In general with all of this, I think people are better off being a satisficers instead of a maximizers. Just pick something that seems reasonable and pay it and don’t worry about whether you’re getting the best deal.

  7. Liz Adams Says:

    Yes, I’m definitely a satisficer on this issue. After I fired my contract phone after their smallest plans got bigger and more expensive, I settled on tracfone and have lived happily ever after!

    But you are now agreeing with me that it’s a choice of which to minimize, outlay or cost per minute. That’s not actually what you said up there, where you talked about maximizing, not minimizing. But I will declare myself satisficed at this point!

  8. Gail Says:

    While I do have a Tracfone (that I originally got for emergency use while traveling, and is the dumbest of the ‘dumb phones’), I’m following your analysis and am looking forward to part two. I don’t text (while one can technically text on my $20 Tracfone, it is way too difficult). I might text if I had a phone where it wasn’t so difficult.

    You’ve focused on what is really a key point–just *when* exactly does one need a phone, or the ability to text? It isn’t when I’m at home or at work. I watched a video review of the phone you’ve chosen and its features are appealing. Your approach sounds very frugal!

  9. Liz Adams Says:

    Tracfone is the wireless service, and you can have a huge range of phone types to use with it. Including some with keyboard, making texting much easier. My son’s is much higher end than mine, as you can tell from the length of his texts! mine are much more telegraphic.

    On the subject of phone costs, I did away with my landline years ago, since it was just too expensive. Even the base costs were way up there, not worth it to me.

  10. bogart Says:

    Here via the Grumpies.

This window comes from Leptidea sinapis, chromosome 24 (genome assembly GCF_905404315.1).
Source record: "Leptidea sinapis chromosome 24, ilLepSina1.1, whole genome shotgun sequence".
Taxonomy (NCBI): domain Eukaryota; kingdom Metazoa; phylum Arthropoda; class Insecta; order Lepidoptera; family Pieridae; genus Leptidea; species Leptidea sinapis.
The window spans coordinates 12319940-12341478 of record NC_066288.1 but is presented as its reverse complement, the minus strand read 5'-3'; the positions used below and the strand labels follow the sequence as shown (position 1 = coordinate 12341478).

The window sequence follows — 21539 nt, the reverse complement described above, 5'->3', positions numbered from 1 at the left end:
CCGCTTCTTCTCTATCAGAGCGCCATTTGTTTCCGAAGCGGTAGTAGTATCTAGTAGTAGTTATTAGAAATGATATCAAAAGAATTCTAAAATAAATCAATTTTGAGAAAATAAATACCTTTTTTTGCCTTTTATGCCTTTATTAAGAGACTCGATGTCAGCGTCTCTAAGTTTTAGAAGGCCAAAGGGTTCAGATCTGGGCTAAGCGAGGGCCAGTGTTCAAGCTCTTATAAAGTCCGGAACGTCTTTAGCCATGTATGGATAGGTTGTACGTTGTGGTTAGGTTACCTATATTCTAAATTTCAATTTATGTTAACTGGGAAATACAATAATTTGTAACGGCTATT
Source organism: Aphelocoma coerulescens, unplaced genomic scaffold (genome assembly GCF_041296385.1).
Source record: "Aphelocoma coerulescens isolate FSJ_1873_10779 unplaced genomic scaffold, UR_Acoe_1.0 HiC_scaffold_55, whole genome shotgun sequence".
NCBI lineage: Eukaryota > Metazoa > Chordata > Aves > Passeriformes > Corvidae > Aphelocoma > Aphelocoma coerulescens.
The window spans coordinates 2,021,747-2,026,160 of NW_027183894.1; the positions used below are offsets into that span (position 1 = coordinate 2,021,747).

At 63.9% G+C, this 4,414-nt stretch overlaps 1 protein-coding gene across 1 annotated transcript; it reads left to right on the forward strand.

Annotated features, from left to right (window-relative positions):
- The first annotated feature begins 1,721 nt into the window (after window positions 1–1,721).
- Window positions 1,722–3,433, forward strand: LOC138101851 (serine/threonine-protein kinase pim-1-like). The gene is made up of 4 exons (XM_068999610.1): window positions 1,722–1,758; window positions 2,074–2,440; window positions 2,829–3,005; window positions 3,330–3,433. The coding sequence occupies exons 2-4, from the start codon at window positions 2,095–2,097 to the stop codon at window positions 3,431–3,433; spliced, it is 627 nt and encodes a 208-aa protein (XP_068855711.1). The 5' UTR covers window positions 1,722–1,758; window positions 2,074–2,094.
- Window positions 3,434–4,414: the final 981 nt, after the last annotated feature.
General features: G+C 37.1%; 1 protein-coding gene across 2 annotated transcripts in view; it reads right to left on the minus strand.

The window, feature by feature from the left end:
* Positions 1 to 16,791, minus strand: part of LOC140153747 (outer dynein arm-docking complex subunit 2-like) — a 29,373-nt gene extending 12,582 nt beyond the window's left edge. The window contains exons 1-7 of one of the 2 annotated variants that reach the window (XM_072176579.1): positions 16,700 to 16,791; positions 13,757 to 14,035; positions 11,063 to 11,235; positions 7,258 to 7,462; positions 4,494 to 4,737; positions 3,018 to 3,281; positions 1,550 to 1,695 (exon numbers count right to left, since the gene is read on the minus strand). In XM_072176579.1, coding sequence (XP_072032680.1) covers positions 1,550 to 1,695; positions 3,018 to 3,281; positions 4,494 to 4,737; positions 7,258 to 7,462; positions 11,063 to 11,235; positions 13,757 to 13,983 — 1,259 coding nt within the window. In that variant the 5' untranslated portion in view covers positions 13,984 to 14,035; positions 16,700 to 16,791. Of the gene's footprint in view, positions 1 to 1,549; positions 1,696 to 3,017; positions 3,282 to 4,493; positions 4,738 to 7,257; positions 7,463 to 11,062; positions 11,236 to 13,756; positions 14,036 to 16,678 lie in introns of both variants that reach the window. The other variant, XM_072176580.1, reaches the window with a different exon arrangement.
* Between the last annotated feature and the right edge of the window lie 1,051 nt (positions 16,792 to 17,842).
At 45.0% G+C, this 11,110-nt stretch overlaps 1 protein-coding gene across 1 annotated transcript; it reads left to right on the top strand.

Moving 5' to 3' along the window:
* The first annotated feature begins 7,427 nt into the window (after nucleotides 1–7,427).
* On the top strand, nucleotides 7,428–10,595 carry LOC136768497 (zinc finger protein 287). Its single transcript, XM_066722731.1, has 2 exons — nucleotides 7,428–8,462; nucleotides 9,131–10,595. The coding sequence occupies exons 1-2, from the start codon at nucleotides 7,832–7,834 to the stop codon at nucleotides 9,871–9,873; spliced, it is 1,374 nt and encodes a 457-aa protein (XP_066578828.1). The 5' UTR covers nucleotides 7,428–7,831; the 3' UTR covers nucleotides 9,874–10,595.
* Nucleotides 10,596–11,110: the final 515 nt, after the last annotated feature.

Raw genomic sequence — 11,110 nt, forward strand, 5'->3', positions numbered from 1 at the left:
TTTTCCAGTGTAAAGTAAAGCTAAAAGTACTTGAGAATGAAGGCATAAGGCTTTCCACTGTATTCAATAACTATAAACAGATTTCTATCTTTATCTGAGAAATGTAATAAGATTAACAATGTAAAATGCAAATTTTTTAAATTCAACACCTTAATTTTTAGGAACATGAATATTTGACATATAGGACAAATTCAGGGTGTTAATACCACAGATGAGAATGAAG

I’m not sure, but would Consumer Cellular work? I have a regular plan with them, and it costs me a little under $20 per month for 200 minutes — clearly a lot more than you want to spend. But I know you can change their contract at any time, so you might be able to drop it (to $0, with no service) and then resume it again when you need it (I’m not sure, I forget if there is an activation fee that would negate the financial sensibleness of that for your circumstances)? I don’t know, but if you haven’t looked at them (and maybe you have), it might be worth checking; I have found their customer service to be good. Something I really like is that you can up your “plan” retroactively within any given month so if for some reason you suddenly spend 300 minutes talking on your phone while your plan is only for 200, you can switch to the 300-minute (well, 500-minute) $20 plan as long as the billing cycle hasn’t ended. Also, they alert you if you are getting close to or have gone over your contracted minutes.

    A basic CC phone is priced at $35, or you can a SIM card free for a former CC phone, and AT&T phone, or an unlocked phone.

    I have a really dumb phone and use it only to make calls. It can text, but no QWERTY, so not worth it — like you I use GV.

  11. lessisenough Says:


    Thanks for the suggestion. I know there are a bunch of different options, which are even more plentiful now that I have a phone. While looking at all of this, I learned about “BYOP” services that are around $10 per month.

    So I am waiting to get to the point where it will feel worth it for me to pay $10 a month for regular cell phone service. Not there yet.

    And the main problem is that I like being incommunicado. Once you have a cell phone, people expect you to use it, they expect to be able to call you and get in touch with you.

    So basically it’s not a money issue, but a philosophical one. But it makes for an interesting money discussion too, so that’s why I’m writing about it.

  12. bogart Says:

    Sure, but it may be that with CC you can just have the $10/month plan when you want it and drop it when you don’t (well, clearly you *can* do that, what I don’t know is what it costs to grab another $10 month — i.e. is there a hookup/activation charge that makes it not worthwhile). I just don’t know.

  13. lessisenough Says:

    Thanks. I will take a look at CC and see if there are on/off options. Or if it’s like the gas company where you can turn the gas off for the summer but it costs almost as much to turn it back on as it would just to pay the service charge for the summer, so it makes it not worth the effort to turn it off and on.